Some thoughts on suspension trucks

There has been talk about suspension trucks for mountainboards for as long as I can remember, probably for as long as there have been mountainboard trucks. It’s not a huge mental leap from riding non-suspension mountainboard trucks, to seeing bikes, cars, etc. with suspension, to thinking maybe mountainboards should have suspension trucks.

Now, some people will say, ‘No need, your legs are your suspension.’ And in a way they’re right. The riders legs do a lot of the work suspension would do and they have a really fast organic computer controlling them. However, that doesn’t mean there might be benefits from also having some kind of suspension or dampening built into the trucks. It’s certainly worth considering, even if just to get our heads around the fundamental concepts involved in suspension trucks, think about the advantages and disadvantages, and decide whether it’s worth pursuing or not.

Firstly, a quick nod the closest thing to suspension trucks currently on the market; the noSno flexi axle.

Goofy’s noSno Flexi Axles

Now, we have to be clear that these haven’t ever been claimed by noSno to be suspension trucks, and although they do a lot for dampening rough terrain (and have other advantages too) the problem with noSno flexi axles is that they suffer from ‘bump-steer’. This is important because it’s one of the big challenges in designing mountainboard suspension trucks. Bump-steer occurs when one wheel hits a rock and gets pushed up. Since the wheels are connected by an axle which is mounted at an angle to effect steering, one wheel hitting a rock can cause the board to steer. Riding over lots of rocks causes lots of bump-steer and can make the board difficult to control at speed.

So, now we understand the need for suspension a bit more and have a reason to explore it, let’s get the basics right. First some quick definitions of the differences between ‘suspension’ and ‘dampening’. Flexi axles (noSno or otherwise) are designed to provide dampening. They reduce the effects of rough terrain on the board and the rider, but they are not suspension. To be a true suspension truck the wheels would have to actually be suspended in the same way bike and car wheels are. That means that when they are being ridden they are held in equilibrium between the spring effect pushing the board up (or the wheel down) and the weight of the rider pushing the board down. Now that we know the difference, we can throw the differences aside as the aim is still the same; to reduce bump-steer and give a smoother, more controllable ride.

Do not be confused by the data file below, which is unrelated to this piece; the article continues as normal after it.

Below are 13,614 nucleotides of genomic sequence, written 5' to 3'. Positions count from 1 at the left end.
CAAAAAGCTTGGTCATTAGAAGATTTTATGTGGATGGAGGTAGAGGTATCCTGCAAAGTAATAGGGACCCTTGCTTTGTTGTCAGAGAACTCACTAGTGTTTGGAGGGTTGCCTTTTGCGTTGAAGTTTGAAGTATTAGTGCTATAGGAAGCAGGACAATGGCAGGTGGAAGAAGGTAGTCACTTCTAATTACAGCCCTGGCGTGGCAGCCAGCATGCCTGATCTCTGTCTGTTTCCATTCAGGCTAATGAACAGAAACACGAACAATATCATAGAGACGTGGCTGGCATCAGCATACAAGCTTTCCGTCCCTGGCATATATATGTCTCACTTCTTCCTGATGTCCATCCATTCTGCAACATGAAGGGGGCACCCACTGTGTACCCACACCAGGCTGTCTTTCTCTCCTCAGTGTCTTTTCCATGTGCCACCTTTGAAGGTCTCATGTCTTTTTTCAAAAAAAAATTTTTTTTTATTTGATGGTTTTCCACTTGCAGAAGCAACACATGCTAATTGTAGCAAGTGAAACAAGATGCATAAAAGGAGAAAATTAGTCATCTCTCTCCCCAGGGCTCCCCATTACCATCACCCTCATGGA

The most important fundamental concept to get your head around when it comes to suspension and dampening trucks is that each wheel needs to be able to move vertically to effect suspension/dampening completely independently of the truck moving diagonally to effect steering. Time for a quick sketch…

Steering and Suspension Angles

It’s this keeping the suspension independent from the steering that is the biggest challenge in designing suspension and/or dampening trucks, partly because there isn’t much room to work with, and partly because of how complex suspension design actual is.

Here are a few examples of some of the designs people much smarter than me have come up with:

Beiran’s Flexi Axle Trucks
ODB’s suspension truck idea
Eric Brinner’s suspension trucks
Josh Tulberg’s Suspension Trucks
Brennig’s Suspension Trucks

All sorts of designs, idea, models and prototypes out there. Some have lots of promise, some are overly complex, and some just won’t work as they miss the point about steering moving on one plane while suspension moves on another plane. Let’s try to get down to the simplest reduction of what would be required to build a flexi axle that doesn’t suffer from bump steer. Another quick sketch and it might look something like this.

Twisted flexi axles

This seems to me to be the simplest version of a flexi-axle truck that can (hopefully) keep steering separate from dampening. The diagonal base bolts on to a noSno baseplate (or Nompa deck) while the horizontal axles can flex for each wheel individually. I can’t think of a simpler way of doing it so this seems to be the starting point to begin designing better dampening trucks. Maybe it’s time for the ideas people to step aside and the engineers to step in. Either way, there’s lots of work that can be done with suspension and dampening trucks, but is it worth it?

Josh did a survey on SurfingDirt Forum, and found that of the sixty responses, 24  were not interested, 31 were some what interested and 5 were very interested in the idea of ‘suspension trucks’, and 33 of those 60 were interested in specifically seeing suspension on mountainboard trucks. Since mountainboard suspension trucks would only ever really be for riding very rough terrain they will always be a high-end specialty feature, but then again, we used to say the same about brakes